At one point in class I got a call up to 201, which is the student resource room. Two others were called up too, Nick, who is a fantastic writer, and Brooke, the girl who looks at me when I talk and I sneakingly suspect continues to like me. I went out of my way to make a friendly joke or two while we were heading back down to class, but I’m no conversationalist, and the extent of my comic appeal was when Nick asked what time it was and I said “Well, it’s some time in the afternoon”, which trust me, is funnier in context. Or I hope it is. Anyway I’ve been in 201 a handful of times lately for whatever IEP-related reasons, and that’s where my wonderful student-helper-lady is, who’s been helping me figure out my classes for next term, among other things. She knows about the LUBR (Large Uncomfortable Boy Revelation) and the fact that I’m transgender – and today while we were talking she actually shot me a male pronoun, which surprised me. But it was a good surprise, even if it was a bit uncomfortable in a way – and I smiled, and then I ran away. For some bizarre and nice reason the other two were waiting outside for me, and I was so amazed by it that Brooke smiled, and that’s a small but certain victory.
All that largely balances out the fact that the girl who sits next to me in History class (NOT called Stephanie, as it turns out) snubbed me today and went to sit with a friend instead. And that in itself wouldn’t have bothered me, if she hadn’t left her bag on her seat so I was sitting there with an empty desk next to me while she sat on the other side of the class. I understand, and I don’t expect much more out of people who I’m not actually friends with. But it hurt my feelings a little bit.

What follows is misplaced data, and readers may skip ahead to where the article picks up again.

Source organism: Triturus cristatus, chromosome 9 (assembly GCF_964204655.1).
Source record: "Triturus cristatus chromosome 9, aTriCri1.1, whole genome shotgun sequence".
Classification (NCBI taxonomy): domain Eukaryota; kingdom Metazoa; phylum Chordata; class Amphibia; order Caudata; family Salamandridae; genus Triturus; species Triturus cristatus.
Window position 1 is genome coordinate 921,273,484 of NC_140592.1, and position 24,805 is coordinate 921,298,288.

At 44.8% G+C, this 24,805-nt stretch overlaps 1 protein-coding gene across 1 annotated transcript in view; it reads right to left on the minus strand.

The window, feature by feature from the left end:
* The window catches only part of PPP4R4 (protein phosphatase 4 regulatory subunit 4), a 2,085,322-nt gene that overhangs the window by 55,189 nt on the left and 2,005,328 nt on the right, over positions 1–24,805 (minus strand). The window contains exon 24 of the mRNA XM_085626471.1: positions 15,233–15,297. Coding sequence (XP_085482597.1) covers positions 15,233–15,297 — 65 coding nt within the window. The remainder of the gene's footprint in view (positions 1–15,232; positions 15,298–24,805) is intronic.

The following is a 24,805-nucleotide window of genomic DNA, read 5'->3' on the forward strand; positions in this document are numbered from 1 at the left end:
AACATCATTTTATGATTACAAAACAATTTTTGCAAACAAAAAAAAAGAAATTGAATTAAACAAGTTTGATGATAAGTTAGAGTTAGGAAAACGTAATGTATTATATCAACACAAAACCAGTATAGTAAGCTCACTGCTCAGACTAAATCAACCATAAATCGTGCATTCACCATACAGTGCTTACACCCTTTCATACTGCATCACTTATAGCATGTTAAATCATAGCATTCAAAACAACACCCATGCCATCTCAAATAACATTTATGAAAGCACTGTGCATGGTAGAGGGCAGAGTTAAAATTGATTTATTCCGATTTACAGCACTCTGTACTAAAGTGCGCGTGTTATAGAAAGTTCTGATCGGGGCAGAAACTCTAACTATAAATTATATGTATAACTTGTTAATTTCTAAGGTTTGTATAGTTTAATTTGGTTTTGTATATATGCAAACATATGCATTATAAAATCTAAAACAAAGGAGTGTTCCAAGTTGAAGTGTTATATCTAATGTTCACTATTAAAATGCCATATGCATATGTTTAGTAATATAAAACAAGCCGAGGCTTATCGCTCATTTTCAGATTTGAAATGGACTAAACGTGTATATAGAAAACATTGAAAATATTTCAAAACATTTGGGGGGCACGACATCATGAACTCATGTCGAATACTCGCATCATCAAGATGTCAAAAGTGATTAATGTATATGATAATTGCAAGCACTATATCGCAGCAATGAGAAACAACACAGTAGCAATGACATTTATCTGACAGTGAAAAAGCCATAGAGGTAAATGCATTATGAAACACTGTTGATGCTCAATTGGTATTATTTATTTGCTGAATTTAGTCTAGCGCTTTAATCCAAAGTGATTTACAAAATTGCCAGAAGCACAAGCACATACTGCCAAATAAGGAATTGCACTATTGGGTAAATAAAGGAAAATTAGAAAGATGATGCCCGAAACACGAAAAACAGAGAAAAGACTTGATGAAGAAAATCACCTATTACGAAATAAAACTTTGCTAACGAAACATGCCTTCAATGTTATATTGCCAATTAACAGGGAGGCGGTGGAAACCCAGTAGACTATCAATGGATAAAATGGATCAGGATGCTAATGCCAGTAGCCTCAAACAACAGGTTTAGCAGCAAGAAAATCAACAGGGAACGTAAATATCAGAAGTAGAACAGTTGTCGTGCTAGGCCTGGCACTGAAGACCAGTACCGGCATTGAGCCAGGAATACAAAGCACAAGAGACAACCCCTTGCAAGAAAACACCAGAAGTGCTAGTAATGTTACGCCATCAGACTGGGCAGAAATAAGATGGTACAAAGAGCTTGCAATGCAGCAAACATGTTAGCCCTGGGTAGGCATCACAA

After school, on the walk to the bus, I had to duck into the record store for a bit just so I wouldn’t turn into an icicle mid-stride. I looked idly through the records and listened to the guy there talk over the phone – it’s also a smoke shop, and there’s a lot of intricate-looking pipes sitting in glass cases; and so his conversation had something to do with appropriate amounts of weed that one should smoke, if I heard that right. I thought I’d drifted into a 70s movie for a second, and it was slightly weird. When I turned to ask him if he had any mewithoutYou records I felt strangely, crushingly small (because he was tall), standing there at a poor diminutive 5″5, furry-hatted and high-voiced, trying to get across that I’m not twelve and perhaps failing. I don’t know. But he replied in a serious adult voice so I figure I did okay. You have to understand that in my mind I’m slightly taller and more impressive.
In German class Zoe watched something about a frog king – I assume it’s some obscure German cartoon, that’s what it sounded like, anyway – the kind you happen across in buckets of cheap-sale “nobody will buy this” foreign DVDs. Or something. Anyway, apparently in the frog king, you throw the frog against the wall and that’s how it becomes a person. (Common sense tells me she was missing something.) So, she compared me to the frog king, and don’t ask me how that comparison was made, but it didn’t exactly bother me – I’ll take being the frog king. Even if people are throwing me against walls, at least I’m the king, and not the queen or the princess. That’s something, anyways.